These adorable Ragdoll boys are Dickens and Purrcival, aka Purrcy, and they have been delighting us for about 4 ½ years. They are littermates born on December 1st 2014 and we have been their lucky human parents since they came home in February 2015. Dickens is a seal lynx bicolor pattern and Purrcival is seal lynx mitted pattern. They are both very large kitties with Purrcy weighing in at 21lbs 6oz and Dickens at 18lbs 11oz. Even though they are littermates, they are very different from each other in looks as well as personality. Purrcy is stocky and muscular while Dickens is long and lithe. Dickens has very long straight fur hanging down on his sides, and a long tail constantly waving like a kelp frond. Purrcy’s fur is very dense, sticking out from his body, and he gets an enormous mane in the winter. His tail is shorter than Dickens’ tail, but very strong and always curled up at the tip. Both like to play but Dickens often takes breaks to lounge and watch Purrcy run and climb and pounce on toys.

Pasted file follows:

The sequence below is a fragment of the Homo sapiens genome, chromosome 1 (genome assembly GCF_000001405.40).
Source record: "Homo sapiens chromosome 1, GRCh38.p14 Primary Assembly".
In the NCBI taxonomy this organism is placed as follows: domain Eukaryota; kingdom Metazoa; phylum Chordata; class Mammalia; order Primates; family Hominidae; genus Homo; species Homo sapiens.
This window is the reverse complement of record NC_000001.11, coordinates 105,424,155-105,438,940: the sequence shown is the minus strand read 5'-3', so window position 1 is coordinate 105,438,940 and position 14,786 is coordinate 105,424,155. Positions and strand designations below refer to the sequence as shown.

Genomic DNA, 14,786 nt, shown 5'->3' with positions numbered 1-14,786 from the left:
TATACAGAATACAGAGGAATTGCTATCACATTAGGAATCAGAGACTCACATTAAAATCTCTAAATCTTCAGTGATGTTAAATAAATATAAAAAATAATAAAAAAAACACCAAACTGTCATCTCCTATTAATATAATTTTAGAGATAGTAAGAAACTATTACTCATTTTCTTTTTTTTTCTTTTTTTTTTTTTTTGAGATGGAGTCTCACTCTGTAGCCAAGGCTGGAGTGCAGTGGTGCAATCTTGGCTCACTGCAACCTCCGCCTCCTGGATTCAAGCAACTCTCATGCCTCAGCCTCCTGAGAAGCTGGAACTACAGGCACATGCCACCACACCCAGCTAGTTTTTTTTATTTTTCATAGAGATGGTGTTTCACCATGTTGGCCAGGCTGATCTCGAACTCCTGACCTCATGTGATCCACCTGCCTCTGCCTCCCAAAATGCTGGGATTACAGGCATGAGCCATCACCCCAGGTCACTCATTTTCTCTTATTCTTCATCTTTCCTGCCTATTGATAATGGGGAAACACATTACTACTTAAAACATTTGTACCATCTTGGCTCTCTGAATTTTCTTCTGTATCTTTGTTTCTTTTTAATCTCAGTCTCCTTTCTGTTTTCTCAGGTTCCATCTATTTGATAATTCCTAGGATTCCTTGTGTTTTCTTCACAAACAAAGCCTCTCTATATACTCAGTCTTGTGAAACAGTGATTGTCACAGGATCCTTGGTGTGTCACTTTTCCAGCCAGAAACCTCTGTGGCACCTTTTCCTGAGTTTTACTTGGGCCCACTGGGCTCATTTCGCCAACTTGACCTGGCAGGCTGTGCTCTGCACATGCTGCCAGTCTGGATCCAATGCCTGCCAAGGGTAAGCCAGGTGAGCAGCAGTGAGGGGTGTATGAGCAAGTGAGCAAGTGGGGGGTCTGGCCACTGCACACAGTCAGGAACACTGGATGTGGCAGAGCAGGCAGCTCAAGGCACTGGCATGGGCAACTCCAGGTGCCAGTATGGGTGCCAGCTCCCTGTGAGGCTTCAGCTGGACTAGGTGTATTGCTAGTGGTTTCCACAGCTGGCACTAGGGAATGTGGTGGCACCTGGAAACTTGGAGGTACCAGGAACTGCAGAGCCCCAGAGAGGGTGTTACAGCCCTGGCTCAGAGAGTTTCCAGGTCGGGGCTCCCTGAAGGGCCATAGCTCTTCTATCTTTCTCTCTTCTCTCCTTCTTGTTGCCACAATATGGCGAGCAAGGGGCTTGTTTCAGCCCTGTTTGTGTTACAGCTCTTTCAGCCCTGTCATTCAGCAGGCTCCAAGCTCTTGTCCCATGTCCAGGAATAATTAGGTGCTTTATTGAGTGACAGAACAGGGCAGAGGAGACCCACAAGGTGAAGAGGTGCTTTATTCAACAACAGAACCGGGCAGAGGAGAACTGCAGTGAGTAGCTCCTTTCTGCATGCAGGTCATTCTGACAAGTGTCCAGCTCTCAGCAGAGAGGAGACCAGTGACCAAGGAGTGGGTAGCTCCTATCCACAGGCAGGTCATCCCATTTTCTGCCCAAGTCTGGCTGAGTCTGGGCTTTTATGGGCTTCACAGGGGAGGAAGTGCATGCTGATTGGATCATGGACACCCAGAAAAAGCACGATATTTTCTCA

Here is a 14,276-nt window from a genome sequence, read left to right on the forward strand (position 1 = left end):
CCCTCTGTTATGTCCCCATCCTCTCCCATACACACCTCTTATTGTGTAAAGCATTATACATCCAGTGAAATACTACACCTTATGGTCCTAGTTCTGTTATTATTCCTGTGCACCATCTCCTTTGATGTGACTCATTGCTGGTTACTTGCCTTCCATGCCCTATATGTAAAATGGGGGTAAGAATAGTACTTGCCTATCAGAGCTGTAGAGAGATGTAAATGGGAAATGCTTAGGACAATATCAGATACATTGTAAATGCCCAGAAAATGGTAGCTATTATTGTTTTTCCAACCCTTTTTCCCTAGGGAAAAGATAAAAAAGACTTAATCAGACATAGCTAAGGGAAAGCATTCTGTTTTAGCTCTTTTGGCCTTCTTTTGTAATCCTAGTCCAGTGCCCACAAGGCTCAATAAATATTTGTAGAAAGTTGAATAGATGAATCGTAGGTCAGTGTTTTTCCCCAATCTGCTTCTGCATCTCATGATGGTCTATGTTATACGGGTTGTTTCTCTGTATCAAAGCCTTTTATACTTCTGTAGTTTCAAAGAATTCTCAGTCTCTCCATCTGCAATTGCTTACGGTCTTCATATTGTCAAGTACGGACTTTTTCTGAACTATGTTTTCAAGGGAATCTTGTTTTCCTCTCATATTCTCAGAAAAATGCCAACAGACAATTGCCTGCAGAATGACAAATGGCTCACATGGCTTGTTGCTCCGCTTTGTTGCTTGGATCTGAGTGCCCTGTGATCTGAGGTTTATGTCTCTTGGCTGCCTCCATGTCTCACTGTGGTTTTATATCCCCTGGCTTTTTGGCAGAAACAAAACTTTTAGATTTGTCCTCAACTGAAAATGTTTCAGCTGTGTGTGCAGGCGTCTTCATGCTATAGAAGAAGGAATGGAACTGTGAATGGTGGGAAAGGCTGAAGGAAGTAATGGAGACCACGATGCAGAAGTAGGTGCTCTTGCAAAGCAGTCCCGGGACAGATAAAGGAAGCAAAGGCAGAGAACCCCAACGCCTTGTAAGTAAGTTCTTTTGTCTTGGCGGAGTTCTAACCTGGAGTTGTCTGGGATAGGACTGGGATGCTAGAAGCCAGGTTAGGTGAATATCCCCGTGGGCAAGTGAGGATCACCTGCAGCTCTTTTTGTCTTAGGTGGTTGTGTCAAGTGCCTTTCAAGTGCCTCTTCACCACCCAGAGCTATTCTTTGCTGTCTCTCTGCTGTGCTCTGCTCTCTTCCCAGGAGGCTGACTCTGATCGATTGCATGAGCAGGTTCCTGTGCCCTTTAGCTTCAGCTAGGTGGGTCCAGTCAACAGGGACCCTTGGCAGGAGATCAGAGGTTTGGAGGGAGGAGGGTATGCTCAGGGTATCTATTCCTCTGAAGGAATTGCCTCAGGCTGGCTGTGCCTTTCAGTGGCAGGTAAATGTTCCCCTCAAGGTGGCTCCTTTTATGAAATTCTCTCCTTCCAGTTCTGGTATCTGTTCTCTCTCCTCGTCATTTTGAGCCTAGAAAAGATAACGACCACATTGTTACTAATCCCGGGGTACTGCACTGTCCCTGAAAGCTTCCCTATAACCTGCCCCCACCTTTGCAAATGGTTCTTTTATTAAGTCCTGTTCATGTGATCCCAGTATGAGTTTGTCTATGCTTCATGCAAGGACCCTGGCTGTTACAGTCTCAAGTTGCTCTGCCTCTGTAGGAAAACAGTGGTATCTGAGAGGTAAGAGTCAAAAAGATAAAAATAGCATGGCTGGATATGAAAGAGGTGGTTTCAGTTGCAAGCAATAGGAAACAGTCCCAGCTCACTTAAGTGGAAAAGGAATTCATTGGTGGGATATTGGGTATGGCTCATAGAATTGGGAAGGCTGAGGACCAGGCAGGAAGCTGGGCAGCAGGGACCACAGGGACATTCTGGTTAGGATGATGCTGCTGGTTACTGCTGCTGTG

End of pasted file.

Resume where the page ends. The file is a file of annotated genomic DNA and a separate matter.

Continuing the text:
When we first decided to get a Ragdoll kitten, it was several months after a kitty I was very close to died. He had been with us for almost 19 years and I was so sad after his passing that although I’d had cats most of my life I didn’t want any more. My husband had wanted a Ragdoll for years after befriending one that lived next door, occasionally mentioning how they seemed to be special cats. Eventually I started wondering why they were considered so special and began researching Ragdolls online. I still didn’t really want any more cats of our own, but I enjoyed reading about them and watching loads of videos. After a while I realized I was checking Floppycats.com regularly to see the new posts and I thought maybe I did want a Ragdoll cat after all. Then came the searching.